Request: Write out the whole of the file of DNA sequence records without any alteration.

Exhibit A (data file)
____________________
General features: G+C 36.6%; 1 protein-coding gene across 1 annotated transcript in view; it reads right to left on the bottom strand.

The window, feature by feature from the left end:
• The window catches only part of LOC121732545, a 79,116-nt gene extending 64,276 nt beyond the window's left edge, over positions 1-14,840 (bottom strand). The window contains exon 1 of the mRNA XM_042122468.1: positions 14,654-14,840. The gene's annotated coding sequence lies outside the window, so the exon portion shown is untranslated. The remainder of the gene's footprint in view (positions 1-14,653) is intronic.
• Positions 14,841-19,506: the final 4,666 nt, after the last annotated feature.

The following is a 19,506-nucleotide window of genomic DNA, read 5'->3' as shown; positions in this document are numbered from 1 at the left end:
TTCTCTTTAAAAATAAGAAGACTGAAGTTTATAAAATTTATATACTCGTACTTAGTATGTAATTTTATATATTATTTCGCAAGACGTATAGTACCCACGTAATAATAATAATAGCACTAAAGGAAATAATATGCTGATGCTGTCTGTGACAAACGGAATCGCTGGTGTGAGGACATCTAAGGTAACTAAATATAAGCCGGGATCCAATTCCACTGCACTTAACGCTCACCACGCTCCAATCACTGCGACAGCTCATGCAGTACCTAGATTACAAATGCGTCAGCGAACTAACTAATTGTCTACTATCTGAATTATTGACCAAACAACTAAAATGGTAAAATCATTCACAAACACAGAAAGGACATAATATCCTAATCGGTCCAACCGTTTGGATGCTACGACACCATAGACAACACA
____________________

General features: G+C 36.6%; 1 protein-coding gene across 1 annotated transcript in view; it reads right to left on the bottom strand.

The window, feature by feature from the left end:
• The window catches only part of LOC121732545, a 79,116-nt gene extending 64,276 nt beyond the window's left edge, over positions 1-14,840 (bottom strand). The window contains exon 1 of the mRNA XM_042122468.1: positions 14,654-14,840. The gene's annotated coding sequence lies outside the window, so the exon portion shown is untranslated. The remainder of the gene's footprint in view (positions 1-14,653) is intronic.
• Positions 14,841-19,506: the final 4,666 nt, after the last annotated feature.

The following is a 19,506-nucleotide window of genomic DNA, read 5'->3' as shown; positions in this document are numbered from 1 at the left end:
TTCTCTTTAAAAATAAGAAGACTGAAGTTTATAAAATTTATATACTCGTACTTAGTATGTAATTTTATATATTATTTCGCAAGACGTATAGTACCCACGTAATAATAATAATAGCACTAAAGGAAATAATATGCTGATGCTGTCTGTGACAAACGGAATCGCTGGTGTGAGGACATCTAAGGTAACTAAATATAAGCCGGGATCCAATTCCACTGCACTTAACGCTCACCACGCTCCAATCACTGCGACAGCTCATGCAGTACCTAGATTACAAATGCGTCAGCGAACTAACTAATTGTCTACTATCTGAATTATTGACCAAACAACTAAAATGGTAAAATCATTCACAAACACAGAAAGGACATAATATCCTAATCGGTCCAACCGTTTGGATGCTACGACACCATAGACAACACA